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Fixing the debates: a better way to interrupt

Did you watch the first debate between Hillary Clinton and Donald Trump? If your answer is no, then you’re not alone. Despite an increase this year, the proportion of Americans watching presidential debates has been diminishing.

Kathleen Hall Jamieson, president of the Annenberg Public Policy Center of the University of Pennsylvania, believes that is the result of a flawed format. Together with a working group of bipartisan former campaign advisers, Jamieson has prepared a report outlining suggestions for how to improve the structure of American debates.

Attracting more viewers means more entertainment, right? Not exactly. In fact, the researchers' first recommendation is to get rid of the audience. Along with other proposals, the report recommends removing the live audience, getting a new kind of moderator, and introducing a timing mechanism developed for chess.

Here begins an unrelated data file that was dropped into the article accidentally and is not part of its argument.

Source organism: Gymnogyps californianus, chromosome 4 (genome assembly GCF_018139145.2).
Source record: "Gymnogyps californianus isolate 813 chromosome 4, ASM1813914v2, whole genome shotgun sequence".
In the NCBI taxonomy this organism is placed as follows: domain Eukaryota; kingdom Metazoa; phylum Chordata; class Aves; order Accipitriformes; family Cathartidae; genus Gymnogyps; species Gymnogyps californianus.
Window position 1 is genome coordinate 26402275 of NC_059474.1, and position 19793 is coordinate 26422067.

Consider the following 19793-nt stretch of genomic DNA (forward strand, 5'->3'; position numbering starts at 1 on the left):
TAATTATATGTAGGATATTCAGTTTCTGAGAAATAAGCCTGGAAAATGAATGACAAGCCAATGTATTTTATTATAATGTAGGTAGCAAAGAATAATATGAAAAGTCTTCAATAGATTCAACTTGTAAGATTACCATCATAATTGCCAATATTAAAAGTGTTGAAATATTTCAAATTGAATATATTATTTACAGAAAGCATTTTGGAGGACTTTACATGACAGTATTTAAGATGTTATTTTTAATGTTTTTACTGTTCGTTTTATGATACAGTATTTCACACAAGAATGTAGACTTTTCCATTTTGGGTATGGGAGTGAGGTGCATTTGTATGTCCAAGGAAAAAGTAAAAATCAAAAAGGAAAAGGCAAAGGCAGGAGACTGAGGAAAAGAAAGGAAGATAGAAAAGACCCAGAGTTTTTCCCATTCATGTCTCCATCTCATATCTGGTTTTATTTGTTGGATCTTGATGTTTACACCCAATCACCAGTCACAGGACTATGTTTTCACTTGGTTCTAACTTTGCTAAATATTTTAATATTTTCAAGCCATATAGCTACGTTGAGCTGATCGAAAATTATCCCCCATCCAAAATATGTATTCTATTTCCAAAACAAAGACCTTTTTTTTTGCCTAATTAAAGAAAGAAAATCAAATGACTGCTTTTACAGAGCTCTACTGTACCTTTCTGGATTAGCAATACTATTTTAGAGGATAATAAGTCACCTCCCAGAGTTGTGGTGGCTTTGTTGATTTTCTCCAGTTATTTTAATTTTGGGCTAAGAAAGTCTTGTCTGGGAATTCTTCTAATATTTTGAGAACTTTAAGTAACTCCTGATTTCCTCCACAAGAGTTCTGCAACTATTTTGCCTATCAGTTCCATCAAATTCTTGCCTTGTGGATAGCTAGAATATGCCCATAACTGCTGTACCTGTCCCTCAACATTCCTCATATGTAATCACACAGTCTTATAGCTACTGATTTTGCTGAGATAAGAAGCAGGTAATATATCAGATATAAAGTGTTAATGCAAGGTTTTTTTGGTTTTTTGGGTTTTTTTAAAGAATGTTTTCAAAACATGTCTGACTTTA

With a new format in place, the Annenberg working group hopes to remove the incentive for canned responses and one-liner attacks. Instead, they hope to create a debate dynamic that fosters substantive policy discussions that would give voters a better understanding of what a candidate might actually do as president, and as a result, they hope you might actually watch next time.